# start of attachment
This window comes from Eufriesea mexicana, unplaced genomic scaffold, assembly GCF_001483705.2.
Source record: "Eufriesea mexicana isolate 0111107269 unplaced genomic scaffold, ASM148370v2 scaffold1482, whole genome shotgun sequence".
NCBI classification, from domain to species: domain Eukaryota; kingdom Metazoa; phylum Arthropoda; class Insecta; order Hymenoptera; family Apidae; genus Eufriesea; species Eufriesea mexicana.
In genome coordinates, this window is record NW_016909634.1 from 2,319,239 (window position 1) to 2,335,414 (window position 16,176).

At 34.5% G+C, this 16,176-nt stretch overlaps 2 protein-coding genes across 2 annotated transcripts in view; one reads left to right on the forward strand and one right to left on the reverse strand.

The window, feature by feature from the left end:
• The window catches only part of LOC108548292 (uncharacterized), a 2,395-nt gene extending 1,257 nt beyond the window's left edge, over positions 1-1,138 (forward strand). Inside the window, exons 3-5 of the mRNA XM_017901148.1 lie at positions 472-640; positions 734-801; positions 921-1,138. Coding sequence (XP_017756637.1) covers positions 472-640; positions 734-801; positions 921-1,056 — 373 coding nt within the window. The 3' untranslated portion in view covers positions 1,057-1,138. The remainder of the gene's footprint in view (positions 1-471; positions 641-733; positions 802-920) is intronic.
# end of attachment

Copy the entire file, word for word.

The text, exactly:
This window comes from Eufriesea mexicana, unplaced genomic scaffold, assembly GCF_001483705.2.
Source record: "Eufriesea mexicana isolate 0111107269 unplaced genomic scaffold, ASM148370v2 scaffold1482, whole genome shotgun sequence".
NCBI classification, from domain to species: domain Eukaryota; kingdom Metazoa; phylum Arthropoda; class Insecta; order Hymenoptera; family Apidae; genus Eufriesea; species Eufriesea mexicana.
In genome coordinates, this window is record NW_016909634.1 from 2,319,239 (window position 1) to 2,335,414 (window position 16,176).

At 34.5% G+C, this 16,176-nt stretch overlaps 2 protein-coding genes across 2 annotated transcripts in view; one reads left to right on the forward strand and one right to left on the reverse strand.

The window, feature by feature from the left end:
• The window catches only part of LOC108548292 (uncharacterized), a 2,395-nt gene extending 1,257 nt beyond the window's left edge, over positions 1-1,138 (forward strand). Inside the window, exons 3-5 of the mRNA XM_017901148.1 lie at positions 472-640; positions 734-801; positions 921-1,138. Coding sequence (XP_017756637.1) covers positions 472-640; positions 734-801; positions 921-1,056 — 373 coding nt within the window. The 3' untranslated portion in view covers positions 1,057-1,138. The remainder of the gene's footprint in view (positions 1-471; positions 641-733; positions 802-920) is intronic.